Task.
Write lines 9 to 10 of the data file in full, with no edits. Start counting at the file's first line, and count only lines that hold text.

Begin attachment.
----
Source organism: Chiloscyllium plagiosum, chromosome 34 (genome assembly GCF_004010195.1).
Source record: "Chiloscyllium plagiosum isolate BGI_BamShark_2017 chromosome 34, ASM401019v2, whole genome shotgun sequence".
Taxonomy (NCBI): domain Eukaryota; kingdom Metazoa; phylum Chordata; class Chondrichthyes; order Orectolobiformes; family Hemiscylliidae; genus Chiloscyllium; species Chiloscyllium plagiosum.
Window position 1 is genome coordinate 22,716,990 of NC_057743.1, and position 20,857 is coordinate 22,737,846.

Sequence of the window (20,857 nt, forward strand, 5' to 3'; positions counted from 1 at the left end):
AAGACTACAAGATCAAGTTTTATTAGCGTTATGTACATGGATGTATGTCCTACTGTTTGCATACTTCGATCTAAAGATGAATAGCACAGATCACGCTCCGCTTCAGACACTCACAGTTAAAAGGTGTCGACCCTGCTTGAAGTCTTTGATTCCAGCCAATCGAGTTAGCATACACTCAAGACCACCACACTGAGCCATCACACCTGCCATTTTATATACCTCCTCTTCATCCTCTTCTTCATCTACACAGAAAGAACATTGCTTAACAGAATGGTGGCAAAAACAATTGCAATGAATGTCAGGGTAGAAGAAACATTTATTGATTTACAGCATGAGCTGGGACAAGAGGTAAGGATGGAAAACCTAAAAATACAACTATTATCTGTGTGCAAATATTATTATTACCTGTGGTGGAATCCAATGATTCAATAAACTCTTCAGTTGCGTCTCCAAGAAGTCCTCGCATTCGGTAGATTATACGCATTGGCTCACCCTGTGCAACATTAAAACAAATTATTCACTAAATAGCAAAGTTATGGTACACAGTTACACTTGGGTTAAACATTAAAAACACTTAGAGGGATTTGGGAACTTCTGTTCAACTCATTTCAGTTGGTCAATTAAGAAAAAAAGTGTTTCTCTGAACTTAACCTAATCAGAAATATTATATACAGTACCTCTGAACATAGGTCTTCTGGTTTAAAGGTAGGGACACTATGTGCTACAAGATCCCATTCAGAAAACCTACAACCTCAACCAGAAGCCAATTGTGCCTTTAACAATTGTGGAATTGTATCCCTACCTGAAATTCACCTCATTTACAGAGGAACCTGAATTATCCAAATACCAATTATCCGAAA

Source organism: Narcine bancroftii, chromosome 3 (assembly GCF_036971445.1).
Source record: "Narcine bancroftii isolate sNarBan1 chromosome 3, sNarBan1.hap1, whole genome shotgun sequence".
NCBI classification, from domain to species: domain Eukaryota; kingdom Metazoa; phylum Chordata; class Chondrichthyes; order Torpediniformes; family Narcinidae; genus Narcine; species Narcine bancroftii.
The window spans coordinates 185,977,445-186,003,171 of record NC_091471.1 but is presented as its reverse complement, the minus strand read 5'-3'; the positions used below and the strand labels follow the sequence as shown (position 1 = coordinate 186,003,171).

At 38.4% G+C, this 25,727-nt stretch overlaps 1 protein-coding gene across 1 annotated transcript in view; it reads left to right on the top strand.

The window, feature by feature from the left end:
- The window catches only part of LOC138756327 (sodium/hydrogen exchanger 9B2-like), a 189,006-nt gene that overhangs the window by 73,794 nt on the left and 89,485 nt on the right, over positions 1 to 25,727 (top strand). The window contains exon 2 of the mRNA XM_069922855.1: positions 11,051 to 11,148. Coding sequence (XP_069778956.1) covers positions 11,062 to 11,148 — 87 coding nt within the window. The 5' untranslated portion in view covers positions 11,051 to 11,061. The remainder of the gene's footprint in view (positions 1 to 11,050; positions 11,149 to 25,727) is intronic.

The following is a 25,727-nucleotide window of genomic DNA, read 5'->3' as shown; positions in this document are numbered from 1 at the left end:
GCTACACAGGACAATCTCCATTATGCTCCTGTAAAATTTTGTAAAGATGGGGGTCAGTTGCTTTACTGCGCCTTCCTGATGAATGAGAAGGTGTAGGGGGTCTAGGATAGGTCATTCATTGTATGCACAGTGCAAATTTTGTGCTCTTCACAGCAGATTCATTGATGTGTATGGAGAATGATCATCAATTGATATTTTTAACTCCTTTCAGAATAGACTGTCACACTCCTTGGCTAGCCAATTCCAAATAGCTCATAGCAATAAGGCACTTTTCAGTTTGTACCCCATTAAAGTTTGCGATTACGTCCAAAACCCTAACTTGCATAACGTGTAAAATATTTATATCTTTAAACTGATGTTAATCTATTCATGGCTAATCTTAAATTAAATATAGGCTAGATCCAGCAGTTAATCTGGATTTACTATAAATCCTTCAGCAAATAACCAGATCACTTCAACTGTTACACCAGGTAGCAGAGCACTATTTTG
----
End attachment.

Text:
NCBI classification, from domain to species: domain Eukaryota; kingdom Metazoa; phylum Chordata; class Chondrichthyes; order Torpediniformes; family Narcinidae; genus Narcine; species Narcine bancroftii.
The window spans coordinates 185,977,445-186,003,171 of record NC_091471.1 but is presented as its reverse complement, the minus strand read 5'-3'; the positions used below and the strand labels follow the sequence as shown (position 1 = coordinate 186,003,171).